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LPs Can Provide Samples in Alberta

Licensed producers can now give cannabis samples to retailers in Alberta following an announcement by Alberta Gaming, Liquor, and Cannabis (AGLC) on March 23, 2023.

Effective immediately, cannabis representatives have the ability to provide a one-time maximum sample size of 3.5 grams of dried cannabis or equivalency per cannabis product. Samples provided must be for marketing purposes and are for the licensee only.

Samples must meet all Health Canada requirements including packaging, labelling, and federal compliance reporting. Records of all samples provided must be retained for six years and are subject to AGLC’s review upon request.

The change in regulations has been met with encouragement by producers, albeit with some questions. Tim Mallett is the CEO and Co-Founder of Alberta Bud Inc., a craft cannabis cultivation company located in Edmonton, and Director of the Alberta Cannabis Micro License Association, representing the voice of small cannabis producers in Alberta.

Excessive Red Tape in Regulation

“We hope this particular announcement is the first of a full series that will be released,” says Mallett. “It is a move in the right direction but comes with a whole bunch of red tape. For instance, the way they have designed the regulations is that flower can be the only sample. Does that include pre-rolls, edibles, etc.? Why would there be a rule to sample only one category of product?”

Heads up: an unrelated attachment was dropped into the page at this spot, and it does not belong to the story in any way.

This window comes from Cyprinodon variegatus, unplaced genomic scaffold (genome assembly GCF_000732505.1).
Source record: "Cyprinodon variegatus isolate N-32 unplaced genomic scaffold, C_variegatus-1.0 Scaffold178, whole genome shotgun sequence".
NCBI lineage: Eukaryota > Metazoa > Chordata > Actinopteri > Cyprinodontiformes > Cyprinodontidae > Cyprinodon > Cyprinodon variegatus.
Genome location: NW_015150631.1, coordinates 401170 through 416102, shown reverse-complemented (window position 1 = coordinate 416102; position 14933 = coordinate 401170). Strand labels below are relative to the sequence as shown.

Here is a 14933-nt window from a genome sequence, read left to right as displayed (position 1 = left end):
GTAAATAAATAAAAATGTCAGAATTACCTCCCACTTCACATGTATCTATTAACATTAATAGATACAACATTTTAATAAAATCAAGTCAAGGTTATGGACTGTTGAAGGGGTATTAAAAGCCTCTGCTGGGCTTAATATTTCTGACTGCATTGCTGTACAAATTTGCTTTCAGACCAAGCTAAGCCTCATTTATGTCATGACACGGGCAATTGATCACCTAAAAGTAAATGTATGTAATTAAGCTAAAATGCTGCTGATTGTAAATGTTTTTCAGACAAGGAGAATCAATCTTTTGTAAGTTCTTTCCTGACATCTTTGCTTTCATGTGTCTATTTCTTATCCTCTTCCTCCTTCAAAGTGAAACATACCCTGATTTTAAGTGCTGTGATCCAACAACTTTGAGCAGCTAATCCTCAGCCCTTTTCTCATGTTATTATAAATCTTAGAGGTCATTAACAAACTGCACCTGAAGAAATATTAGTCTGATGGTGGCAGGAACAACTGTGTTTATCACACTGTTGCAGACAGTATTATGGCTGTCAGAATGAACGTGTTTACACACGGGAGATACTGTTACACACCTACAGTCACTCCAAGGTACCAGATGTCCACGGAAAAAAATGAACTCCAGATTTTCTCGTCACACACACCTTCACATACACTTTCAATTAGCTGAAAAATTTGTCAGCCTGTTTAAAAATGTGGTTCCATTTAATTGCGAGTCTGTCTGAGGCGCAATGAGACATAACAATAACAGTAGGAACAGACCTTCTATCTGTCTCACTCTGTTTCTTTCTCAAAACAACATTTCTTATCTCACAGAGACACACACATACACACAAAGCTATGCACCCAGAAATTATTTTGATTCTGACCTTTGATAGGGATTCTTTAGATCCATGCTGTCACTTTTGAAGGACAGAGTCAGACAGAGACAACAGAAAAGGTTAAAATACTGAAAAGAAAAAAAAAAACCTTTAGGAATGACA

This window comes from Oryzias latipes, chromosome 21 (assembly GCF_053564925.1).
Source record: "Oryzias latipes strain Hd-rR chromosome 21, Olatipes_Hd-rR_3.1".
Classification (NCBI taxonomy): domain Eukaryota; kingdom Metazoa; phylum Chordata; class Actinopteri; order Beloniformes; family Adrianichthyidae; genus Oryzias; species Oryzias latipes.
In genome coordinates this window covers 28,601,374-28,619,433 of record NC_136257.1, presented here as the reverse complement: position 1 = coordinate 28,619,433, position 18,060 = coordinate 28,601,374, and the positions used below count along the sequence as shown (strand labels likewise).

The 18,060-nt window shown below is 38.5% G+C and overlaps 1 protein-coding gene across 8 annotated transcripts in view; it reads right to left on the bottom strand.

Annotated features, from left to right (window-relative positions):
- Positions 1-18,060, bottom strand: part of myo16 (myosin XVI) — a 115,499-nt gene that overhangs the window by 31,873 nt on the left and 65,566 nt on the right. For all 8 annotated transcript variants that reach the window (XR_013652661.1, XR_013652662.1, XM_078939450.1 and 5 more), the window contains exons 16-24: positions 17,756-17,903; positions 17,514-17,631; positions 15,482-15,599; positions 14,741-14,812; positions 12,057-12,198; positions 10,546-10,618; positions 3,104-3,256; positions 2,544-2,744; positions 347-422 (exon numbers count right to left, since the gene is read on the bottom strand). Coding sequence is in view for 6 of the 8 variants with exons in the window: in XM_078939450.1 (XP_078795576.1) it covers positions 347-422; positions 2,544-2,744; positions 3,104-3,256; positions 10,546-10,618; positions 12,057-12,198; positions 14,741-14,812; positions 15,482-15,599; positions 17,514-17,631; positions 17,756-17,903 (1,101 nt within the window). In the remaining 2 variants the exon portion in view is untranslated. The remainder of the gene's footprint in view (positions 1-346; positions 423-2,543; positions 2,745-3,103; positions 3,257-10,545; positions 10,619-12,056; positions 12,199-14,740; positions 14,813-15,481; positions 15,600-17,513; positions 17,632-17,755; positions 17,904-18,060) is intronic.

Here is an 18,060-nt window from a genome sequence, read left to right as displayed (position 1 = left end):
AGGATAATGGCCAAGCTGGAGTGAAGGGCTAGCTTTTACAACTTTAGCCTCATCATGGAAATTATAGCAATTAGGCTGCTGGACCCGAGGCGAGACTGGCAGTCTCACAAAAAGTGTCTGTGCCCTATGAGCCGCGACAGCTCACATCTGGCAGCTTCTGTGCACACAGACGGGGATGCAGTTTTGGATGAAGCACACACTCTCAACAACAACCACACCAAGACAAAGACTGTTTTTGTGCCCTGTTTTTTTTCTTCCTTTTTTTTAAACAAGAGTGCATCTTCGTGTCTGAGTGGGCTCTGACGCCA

Referencing other parts of the regulations, Mallett adds, “We have to keep records for six years and what does a ‘one-time only’ sample mean? It is moving in the right direction but drafted in a way that is causing more problems.”

The Value of Sampling

But Mallett acknowledges the value of sampling. “It will make some difference for producers. We’ll be able to bring in samples and allow budtenders to smell and try them, and that is a huge step forward from where we are now. It is much easier to allow retailers to experience your product in the proper way.”

Robyn Rabinovich, VP of Marketing at Aurora Cannabis, says, “We’re always looking for unique tools to further educate budtenders and retailers on how our product can stand out and differentiate itself from a large number of products in the markets. We look at sampling as truly another way to support retailers on helping them to be as educated as possible.”

Similar to Mallett, she acknowledges the restrictive wording of the new regulations. “Looking at the framework—the 3.5 grams and equivalency factor—it does provide limitations on category formats that you can sample. For instance, we can’t provide samples on a 1 gram concentrate with an equivalency factor of 4 grams or samples for infused pre-rolls.”

Future Changes

Rabinovich believes this is a great step forward and hopes cannabis regulations will eventually move in a similar direction to alcohol. “In the grand scheme of things, compared to alcohol, cannabis is still early in the game. Hopefully this allows us to get to a position, where from a regulation standpoint, things are slightly looser, like we see in alcohol.”

Mallett hopes government will further consult industry and include them in the creation of policies but is encouraged that things are moving in the right direction.

Tags: AGLC (36), Alberta Bud (1), Alberta cannabis retail (15), Alberta Gaming Liquor and Cannabis (12), Aurora Cannabis (14), Cannabis Regulations (101), cannabis samples (3), Health Canada regulations (12), Robyn Rabinovich (1), Tim Mallett (1)